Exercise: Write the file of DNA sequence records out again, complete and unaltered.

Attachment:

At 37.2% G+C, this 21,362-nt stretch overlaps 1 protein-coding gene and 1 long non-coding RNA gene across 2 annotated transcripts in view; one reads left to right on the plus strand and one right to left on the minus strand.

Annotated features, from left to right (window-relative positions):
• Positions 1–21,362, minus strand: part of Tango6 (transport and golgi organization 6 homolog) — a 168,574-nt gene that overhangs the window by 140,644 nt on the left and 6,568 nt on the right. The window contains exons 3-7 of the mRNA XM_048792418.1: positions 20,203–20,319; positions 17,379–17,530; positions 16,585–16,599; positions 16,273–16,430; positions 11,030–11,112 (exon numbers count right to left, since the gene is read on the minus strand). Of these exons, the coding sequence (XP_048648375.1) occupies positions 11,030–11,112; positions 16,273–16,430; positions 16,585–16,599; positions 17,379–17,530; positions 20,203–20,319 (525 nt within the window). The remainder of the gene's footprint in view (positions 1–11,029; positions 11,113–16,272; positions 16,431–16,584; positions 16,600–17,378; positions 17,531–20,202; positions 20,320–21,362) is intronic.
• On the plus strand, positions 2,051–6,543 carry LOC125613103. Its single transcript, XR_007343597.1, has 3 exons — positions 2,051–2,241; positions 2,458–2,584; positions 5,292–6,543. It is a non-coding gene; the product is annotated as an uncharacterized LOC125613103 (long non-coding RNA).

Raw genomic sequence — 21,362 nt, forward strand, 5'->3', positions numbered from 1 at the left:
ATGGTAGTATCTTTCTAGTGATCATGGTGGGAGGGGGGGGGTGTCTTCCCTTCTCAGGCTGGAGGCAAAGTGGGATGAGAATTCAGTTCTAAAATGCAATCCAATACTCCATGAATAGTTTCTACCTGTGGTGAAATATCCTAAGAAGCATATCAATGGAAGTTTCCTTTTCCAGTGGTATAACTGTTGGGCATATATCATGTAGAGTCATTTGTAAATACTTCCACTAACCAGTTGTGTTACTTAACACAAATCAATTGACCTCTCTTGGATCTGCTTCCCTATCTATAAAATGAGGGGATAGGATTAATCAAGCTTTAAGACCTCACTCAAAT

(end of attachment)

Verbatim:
At 37.2% G+C, this 21,362-nt stretch overlaps 1 protein-coding gene and 1 long non-coding RNA gene across 2 annotated transcripts in view; one reads left to right on the plus strand and one right to left on the minus strand.

Annotated features, from left to right (window-relative positions):
• Positions 1–21,362, minus strand: part of Tango6 (transport and golgi organization 6 homolog) — a 168,574-nt gene that overhangs the window by 140,644 nt on the left and 6,568 nt on the right. The window contains exons 3-7 of the mRNA XM_048792418.1: positions 20,203–20,319; positions 17,379–17,530; positions 16,585–16,599; positions 16,273–16,430; positions 11,030–11,112 (exon numbers count right to left, since the gene is read on the minus strand). Of these exons, the coding sequence (XP_048648375.1) occupies positions 11,030–11,112; positions 16,273–16,430; positions 16,585–16,599; positions 17,379–17,530; positions 20,203–20,319 (525 nt within the window). The remainder of the gene's footprint in view (positions 1–11,029; positions 11,113–16,272; positions 16,431–16,584; positions 16,600–17,378; positions 17,531–20,202; positions 20,320–21,362) is intronic.
• On the plus strand, positions 2,051–6,543 carry LOC125613103. Its single transcript, XR_007343597.1, has 3 exons — positions 2,051–2,241; positions 2,458–2,584; positions 5,292–6,543. It is a non-coding gene; the product is annotated as an uncharacterized LOC125613103 (long non-coding RNA).

Raw genomic sequence — 21,362 nt, forward strand, 5'->3', positions numbered from 1 at the left:
ATGGTAGTATCTTTCTAGTGATCATGGTGGGAGGGGGGGGGTGTCTTCCCTTCTCAGGCTGGAGGCAAAGTGGGATGAGAATTCAGTTCTAAAATGCAATCCAATACTCCATGAATAGTTTCTACCTGTGGTGAAATATCCTAAGAAGCATATCAATGGAAGTTTCCTTTTCCAGTGGTATAACTGTTGGGCATATATCATGTAGAGTCATTTGTAAATACTTCCACTAACCAGTTGTGTTACTTAACACAAATCAATTGACCTCTCTTGGATCTGCTTCCCTATCTATAAAATGAGGGGATAGGATTAATCAAGCTTTAAGACCTCACTCAAAT